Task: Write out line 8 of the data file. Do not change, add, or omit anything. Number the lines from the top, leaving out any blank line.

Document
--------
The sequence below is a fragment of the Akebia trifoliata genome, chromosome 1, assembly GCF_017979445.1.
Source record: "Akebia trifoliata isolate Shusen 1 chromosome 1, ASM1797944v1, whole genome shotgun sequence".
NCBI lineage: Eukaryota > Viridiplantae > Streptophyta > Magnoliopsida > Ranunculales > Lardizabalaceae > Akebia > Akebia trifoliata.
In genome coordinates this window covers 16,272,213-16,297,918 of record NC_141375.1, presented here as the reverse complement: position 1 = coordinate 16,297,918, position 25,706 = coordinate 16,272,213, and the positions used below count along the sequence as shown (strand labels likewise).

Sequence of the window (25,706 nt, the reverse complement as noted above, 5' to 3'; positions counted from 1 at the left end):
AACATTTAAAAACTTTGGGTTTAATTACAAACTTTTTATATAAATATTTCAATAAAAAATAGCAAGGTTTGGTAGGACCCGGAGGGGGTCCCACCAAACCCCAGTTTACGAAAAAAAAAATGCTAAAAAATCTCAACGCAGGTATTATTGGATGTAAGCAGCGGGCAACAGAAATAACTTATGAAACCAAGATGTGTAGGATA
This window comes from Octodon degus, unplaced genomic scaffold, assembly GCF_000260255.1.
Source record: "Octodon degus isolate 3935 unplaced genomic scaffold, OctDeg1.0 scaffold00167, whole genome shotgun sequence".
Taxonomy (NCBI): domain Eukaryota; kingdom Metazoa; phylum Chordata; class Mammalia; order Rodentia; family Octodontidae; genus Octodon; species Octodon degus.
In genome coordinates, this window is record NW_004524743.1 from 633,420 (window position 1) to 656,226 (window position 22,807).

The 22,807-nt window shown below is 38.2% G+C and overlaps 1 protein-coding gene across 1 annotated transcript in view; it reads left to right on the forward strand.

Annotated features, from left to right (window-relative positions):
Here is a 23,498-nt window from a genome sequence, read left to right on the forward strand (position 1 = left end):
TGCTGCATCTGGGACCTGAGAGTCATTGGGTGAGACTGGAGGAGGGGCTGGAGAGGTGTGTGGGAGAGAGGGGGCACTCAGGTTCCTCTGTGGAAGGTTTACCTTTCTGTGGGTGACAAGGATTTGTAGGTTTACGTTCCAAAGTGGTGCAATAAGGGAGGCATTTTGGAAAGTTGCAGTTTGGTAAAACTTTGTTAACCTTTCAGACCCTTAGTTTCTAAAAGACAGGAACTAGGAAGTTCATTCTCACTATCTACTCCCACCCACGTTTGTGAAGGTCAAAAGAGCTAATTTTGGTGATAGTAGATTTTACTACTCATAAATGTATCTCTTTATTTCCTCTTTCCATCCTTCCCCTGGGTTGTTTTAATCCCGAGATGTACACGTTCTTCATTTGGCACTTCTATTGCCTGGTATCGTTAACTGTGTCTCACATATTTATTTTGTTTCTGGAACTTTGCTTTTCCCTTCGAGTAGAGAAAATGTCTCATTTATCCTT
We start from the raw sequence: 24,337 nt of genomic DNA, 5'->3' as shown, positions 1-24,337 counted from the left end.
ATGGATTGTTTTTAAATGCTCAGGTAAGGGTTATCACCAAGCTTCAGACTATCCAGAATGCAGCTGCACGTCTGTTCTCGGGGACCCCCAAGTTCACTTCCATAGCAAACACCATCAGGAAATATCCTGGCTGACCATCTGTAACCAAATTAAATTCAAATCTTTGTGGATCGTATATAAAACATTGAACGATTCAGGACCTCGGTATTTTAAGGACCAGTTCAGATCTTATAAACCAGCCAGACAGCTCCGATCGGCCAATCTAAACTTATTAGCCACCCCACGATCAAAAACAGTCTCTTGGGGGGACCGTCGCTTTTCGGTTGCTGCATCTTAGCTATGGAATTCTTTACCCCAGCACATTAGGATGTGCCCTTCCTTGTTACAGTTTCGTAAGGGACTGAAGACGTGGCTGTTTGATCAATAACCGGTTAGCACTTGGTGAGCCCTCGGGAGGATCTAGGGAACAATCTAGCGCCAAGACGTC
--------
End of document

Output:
Source record: "Octodon degus isolate 3935 unplaced genomic scaffold, OctDeg1.0 scaffold00167, whole genome shotgun sequence".